The closest experiment along these lines is probably Argentina\’s exit in 2002 from its dollar exchange-rate peg (embodied in its currency board) to a floating regime that depreciated the peso by 300% in the first three months.
I don\’t think you can, can you? Depreciate by 300%?
I think I know what they mean, the peso went from 1 to the dollar to 3 to the dollar (or maybe 4) but that would be a 66% devaluation (or 75%) rather that 300% wouldn\’t it?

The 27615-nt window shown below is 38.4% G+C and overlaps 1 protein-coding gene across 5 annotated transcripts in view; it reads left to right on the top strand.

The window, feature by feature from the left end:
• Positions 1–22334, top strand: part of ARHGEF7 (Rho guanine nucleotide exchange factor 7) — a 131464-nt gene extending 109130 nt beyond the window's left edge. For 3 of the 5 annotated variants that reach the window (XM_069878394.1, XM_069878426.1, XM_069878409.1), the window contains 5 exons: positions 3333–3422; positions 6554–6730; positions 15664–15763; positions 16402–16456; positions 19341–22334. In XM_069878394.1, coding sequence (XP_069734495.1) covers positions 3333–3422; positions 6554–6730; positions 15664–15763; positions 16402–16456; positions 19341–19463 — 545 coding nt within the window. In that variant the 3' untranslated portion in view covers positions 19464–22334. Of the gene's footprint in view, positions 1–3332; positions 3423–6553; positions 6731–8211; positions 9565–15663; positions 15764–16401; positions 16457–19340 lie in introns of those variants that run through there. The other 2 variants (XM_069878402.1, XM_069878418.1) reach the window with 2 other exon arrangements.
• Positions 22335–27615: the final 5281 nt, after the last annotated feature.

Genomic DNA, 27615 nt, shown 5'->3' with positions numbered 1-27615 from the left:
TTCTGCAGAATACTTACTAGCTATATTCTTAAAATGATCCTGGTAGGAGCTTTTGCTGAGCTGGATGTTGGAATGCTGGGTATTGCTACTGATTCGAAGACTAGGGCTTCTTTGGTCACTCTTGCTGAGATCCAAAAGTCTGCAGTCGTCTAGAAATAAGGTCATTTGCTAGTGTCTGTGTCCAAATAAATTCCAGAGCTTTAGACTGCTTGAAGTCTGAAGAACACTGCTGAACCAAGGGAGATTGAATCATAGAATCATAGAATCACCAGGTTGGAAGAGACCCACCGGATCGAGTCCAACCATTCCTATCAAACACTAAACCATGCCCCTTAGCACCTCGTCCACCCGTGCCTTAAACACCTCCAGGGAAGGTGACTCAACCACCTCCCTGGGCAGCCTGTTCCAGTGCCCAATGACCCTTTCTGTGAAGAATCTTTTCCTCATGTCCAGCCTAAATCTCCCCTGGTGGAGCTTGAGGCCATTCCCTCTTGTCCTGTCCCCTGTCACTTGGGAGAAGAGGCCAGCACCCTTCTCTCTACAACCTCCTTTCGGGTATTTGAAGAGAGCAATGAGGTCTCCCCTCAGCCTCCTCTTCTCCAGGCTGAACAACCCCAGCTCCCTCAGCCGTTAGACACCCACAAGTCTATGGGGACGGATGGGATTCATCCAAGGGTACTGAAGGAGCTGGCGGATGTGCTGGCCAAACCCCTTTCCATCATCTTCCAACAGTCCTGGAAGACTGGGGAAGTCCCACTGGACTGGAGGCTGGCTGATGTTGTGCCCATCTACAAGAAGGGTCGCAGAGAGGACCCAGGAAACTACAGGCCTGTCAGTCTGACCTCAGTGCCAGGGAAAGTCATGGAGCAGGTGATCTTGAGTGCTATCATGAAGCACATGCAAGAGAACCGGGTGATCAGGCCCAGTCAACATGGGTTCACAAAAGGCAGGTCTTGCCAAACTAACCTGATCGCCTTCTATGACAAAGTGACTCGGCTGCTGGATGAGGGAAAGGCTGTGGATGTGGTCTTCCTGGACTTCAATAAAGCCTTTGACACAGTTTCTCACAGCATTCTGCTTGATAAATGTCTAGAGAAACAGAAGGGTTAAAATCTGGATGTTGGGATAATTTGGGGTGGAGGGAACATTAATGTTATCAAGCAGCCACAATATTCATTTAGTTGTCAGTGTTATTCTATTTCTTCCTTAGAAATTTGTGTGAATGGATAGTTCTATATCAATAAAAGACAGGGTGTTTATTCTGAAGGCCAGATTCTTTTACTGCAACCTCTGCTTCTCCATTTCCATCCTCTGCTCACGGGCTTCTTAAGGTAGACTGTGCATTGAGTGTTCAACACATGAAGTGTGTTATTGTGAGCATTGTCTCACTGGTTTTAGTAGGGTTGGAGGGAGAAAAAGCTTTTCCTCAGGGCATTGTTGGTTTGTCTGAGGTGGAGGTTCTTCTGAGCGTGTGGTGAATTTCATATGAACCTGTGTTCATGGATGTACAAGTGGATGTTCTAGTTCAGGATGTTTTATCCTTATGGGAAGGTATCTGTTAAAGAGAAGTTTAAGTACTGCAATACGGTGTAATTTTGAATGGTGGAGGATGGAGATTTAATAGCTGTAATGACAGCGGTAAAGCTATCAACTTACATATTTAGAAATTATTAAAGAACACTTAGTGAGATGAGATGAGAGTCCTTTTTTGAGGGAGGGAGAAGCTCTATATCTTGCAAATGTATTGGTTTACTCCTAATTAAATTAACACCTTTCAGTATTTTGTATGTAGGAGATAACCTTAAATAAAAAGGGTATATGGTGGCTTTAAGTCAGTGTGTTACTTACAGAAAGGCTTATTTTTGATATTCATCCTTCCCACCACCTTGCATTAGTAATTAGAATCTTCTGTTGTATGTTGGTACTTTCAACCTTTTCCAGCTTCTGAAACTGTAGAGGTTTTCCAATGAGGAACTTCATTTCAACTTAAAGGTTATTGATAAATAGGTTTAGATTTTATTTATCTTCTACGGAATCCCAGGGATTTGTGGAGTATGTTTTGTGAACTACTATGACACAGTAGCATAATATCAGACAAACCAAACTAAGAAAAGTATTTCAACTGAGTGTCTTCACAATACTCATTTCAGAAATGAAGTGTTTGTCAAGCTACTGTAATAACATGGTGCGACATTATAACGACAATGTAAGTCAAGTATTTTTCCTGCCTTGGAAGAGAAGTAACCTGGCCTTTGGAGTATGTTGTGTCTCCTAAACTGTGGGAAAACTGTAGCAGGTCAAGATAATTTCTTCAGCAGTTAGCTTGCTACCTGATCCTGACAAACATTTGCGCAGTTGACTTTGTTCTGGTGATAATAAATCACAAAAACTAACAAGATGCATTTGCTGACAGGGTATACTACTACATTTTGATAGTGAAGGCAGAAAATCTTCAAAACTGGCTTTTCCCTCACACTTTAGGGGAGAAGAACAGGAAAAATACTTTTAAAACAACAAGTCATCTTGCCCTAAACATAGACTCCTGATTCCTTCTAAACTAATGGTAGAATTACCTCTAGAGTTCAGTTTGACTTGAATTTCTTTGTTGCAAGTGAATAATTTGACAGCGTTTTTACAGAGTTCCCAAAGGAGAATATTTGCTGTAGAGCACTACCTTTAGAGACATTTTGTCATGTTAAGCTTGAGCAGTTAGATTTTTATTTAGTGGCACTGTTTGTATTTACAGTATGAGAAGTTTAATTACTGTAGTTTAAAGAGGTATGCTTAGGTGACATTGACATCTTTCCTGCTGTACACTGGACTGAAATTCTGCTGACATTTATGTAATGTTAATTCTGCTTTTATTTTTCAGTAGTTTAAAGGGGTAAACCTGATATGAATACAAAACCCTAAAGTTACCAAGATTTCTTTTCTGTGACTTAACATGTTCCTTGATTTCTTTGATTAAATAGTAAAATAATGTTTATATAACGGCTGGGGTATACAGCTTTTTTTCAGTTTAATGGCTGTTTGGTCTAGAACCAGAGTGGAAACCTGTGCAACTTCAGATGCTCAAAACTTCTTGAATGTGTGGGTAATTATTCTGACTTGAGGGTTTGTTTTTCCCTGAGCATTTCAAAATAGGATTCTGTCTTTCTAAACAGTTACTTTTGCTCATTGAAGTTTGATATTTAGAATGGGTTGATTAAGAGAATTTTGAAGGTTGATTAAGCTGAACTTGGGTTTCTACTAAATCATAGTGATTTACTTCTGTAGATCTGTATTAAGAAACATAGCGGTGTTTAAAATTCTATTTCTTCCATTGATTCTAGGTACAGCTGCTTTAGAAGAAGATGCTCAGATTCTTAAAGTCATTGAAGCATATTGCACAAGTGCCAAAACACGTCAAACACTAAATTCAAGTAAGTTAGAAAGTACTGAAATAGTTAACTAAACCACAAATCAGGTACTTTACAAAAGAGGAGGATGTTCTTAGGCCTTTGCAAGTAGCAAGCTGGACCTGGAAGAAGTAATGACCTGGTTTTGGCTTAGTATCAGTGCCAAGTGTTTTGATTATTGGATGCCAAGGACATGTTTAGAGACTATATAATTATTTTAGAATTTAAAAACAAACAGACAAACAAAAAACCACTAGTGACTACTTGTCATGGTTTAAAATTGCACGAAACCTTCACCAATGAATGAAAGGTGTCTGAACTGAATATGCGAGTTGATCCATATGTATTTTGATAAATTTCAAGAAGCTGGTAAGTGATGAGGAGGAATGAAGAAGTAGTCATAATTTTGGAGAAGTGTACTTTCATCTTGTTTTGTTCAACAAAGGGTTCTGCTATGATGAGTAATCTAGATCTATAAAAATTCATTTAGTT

The rest of the piece is what Argentina tells us about how tough it would be for a country to leave the euro.
Which indeed is true, it would be very tough and not a happy time for anyone.
But that isn\’t actually the question that needs to be asked. The one that does is whether leaving would be a more painful experience than staying in…..and in the absence of either full fiscal union or selective debt defaults there are plenty who would argue that staying in will be the more painful option.